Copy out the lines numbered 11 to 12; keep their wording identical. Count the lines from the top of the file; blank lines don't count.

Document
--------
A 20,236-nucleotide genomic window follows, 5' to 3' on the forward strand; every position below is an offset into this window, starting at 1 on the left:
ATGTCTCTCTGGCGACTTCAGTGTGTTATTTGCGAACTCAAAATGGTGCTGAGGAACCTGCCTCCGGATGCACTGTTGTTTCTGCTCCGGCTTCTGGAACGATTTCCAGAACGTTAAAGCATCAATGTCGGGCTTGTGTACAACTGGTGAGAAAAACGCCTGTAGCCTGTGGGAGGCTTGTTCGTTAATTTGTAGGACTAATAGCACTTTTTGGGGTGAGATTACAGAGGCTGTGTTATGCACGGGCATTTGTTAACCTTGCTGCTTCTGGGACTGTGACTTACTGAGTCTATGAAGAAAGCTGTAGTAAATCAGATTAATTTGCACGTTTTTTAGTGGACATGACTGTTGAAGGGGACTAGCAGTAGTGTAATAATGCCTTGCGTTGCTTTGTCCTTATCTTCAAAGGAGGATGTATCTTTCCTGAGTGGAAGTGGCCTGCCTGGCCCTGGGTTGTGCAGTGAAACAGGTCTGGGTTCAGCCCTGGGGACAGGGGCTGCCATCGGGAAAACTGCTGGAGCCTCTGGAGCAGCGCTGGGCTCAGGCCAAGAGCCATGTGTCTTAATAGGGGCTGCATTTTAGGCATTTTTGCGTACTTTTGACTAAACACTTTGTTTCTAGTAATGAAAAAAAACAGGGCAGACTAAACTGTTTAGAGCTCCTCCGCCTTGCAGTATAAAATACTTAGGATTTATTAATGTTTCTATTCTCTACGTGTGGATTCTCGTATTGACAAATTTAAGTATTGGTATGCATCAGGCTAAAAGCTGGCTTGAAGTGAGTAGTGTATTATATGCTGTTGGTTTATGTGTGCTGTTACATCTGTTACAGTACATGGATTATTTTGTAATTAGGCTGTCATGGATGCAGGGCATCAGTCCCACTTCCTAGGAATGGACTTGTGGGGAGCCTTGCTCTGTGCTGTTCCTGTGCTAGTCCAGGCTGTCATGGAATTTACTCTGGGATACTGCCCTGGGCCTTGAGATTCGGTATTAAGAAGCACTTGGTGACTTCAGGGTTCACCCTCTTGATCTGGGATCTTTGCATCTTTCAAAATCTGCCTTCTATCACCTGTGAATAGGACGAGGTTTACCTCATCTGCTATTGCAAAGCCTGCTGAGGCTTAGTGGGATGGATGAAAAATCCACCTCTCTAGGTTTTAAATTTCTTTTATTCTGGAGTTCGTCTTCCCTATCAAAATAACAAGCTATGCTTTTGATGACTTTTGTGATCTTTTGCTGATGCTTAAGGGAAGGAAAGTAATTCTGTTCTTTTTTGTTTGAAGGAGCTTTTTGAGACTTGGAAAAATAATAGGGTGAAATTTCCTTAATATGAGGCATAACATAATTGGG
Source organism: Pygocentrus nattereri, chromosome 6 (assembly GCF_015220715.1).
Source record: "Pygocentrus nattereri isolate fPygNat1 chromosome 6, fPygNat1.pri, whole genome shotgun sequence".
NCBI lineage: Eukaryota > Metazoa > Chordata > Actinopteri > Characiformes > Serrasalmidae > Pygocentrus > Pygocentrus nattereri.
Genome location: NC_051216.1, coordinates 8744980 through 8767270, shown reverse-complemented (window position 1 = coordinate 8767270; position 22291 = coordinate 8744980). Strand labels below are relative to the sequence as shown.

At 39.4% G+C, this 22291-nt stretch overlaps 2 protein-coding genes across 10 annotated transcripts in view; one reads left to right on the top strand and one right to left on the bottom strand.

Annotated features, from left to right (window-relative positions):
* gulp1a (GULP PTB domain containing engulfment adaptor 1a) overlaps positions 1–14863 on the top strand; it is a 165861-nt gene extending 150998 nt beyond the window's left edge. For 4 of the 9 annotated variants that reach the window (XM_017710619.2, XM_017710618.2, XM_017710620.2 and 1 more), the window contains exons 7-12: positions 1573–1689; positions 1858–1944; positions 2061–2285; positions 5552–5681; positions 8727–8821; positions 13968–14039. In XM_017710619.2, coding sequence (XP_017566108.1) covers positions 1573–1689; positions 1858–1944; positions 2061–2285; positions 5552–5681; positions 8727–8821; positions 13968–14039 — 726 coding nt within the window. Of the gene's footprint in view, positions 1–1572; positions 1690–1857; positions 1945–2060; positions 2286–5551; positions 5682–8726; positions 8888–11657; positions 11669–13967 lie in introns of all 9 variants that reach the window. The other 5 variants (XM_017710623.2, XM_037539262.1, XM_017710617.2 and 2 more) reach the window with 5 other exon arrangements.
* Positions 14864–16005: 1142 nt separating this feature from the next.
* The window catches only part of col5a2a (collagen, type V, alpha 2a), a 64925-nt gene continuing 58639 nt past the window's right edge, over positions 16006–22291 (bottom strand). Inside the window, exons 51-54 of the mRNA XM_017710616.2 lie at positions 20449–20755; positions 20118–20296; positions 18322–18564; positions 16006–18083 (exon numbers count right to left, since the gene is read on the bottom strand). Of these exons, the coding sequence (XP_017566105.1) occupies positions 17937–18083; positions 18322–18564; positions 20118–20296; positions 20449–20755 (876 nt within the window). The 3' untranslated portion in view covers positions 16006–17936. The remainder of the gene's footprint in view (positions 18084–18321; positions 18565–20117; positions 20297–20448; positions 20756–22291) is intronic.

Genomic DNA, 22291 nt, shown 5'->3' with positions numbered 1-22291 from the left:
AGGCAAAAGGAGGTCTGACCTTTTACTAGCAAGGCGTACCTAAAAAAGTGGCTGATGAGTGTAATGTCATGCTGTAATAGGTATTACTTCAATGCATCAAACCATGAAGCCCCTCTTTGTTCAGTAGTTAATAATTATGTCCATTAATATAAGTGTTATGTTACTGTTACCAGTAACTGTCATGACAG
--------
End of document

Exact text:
* The window catches only part of col5a2a (collagen, type V, alpha 2a), a 64925-nt gene continuing 58639 nt past the window's right edge, over positions 16006–22291 (bottom strand). Inside the window, exons 51-54 of the mRNA XM_017710616.2 lie at positions 20449–20755; positions 20118–20296; positions 18322–18564; positions 16006–18083 (exon numbers count right to left, since the gene is read on the bottom strand). Of these exons, the coding sequence (XP_017566105.1) occupies positions 17937–18083; positions 18322–18564; positions 20118–20296; positions 20449–20755 (876 nt within the window). The 3' untranslated portion in view covers positions 16006–17936. The remainder of the gene's footprint in view (positions 18084–18321; positions 18565–20117; positions 20297–20448; positions 20756–22291) is intronic.

Genomic DNA, 22291 nt, shown 5'->3' with positions numbered 1-22291 from the left: